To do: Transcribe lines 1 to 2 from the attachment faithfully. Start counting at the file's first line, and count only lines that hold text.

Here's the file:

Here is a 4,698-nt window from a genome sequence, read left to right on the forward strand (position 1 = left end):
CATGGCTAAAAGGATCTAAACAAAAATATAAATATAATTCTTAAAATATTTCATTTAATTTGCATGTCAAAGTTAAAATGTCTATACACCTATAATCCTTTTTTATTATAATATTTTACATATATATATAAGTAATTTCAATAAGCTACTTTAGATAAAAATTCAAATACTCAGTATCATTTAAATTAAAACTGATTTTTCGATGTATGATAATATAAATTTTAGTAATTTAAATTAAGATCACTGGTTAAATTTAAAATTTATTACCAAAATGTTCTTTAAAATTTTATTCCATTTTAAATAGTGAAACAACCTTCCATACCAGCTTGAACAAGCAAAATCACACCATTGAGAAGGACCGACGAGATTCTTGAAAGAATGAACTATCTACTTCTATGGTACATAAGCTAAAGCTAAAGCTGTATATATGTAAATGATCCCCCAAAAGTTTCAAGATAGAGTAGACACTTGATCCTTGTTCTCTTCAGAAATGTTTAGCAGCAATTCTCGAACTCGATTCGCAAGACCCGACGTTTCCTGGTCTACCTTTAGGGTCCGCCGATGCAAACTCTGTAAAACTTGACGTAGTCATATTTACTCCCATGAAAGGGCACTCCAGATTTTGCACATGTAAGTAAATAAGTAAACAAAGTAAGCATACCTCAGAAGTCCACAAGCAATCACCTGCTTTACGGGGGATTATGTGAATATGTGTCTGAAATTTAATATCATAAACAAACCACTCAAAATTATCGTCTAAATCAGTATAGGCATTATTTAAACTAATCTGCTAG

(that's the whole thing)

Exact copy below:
Here is a 4,698-nt window from a genome sequence, read left to right on the forward strand (position 1 = left end):
CATGGCTAAAAGGATCTAAACAAAAATATAAATATAATTCTTAAAATATTTCATTTAATTTGCATGTCAAAGTTAAAATGTCTATACACCTATAATCCTTTTTTATTATAATATTTTACATATATATATAAGTAATTTCAATAAGCTACTTTAGATAAAAATTCAAATACTCAGTATCATTTAAATTAAAACTGATTTTTCGATGTATGATAATATAAATTTTAGTAATTTAAATTAAGATCACTGGTTAAATTTAAAATTTATTACCAAAATGTTCTTTAAAATTTTATTCCATTTTAAATAGTGAAACAACCTTCCATACCAGCTTGAACAAGCAAAATCACACCATTGAGAAGGACCGACGAGATTCTTGAAAGAATGAACTATCTACTTCTATGGTACATAAGCTAAAGCTAAAGCTGTATATATGTAAATGATCCCCCAAAAGTTTCAAGATAGAGTAGACACTTGATCCTTGTTCTCTTCAGAAATGTTTAGCAGCAATTCTCGAACTCGATTCGCAAGACCCGACGTTTCCTGGTCTACCTTTAGGGTCCGCCGATGCAAACTCTGTAAAACTTGACGTAGTCATATTTACTCCCATGAAAGGGCACTCCAGATTTTGCACATGTAAGTAAATAAGTAAACAAAGTAAGCATACCTCAGAAGTCCACAAGCAATCACCTGCTTTACGGGGGATTATGTGAATATGTGTCTGAAATTTAATATCATAAACAAACCACTCAAAATTATCGTCTAAATCAGTATAGGCATTATTTAAACTAATCTGCTAG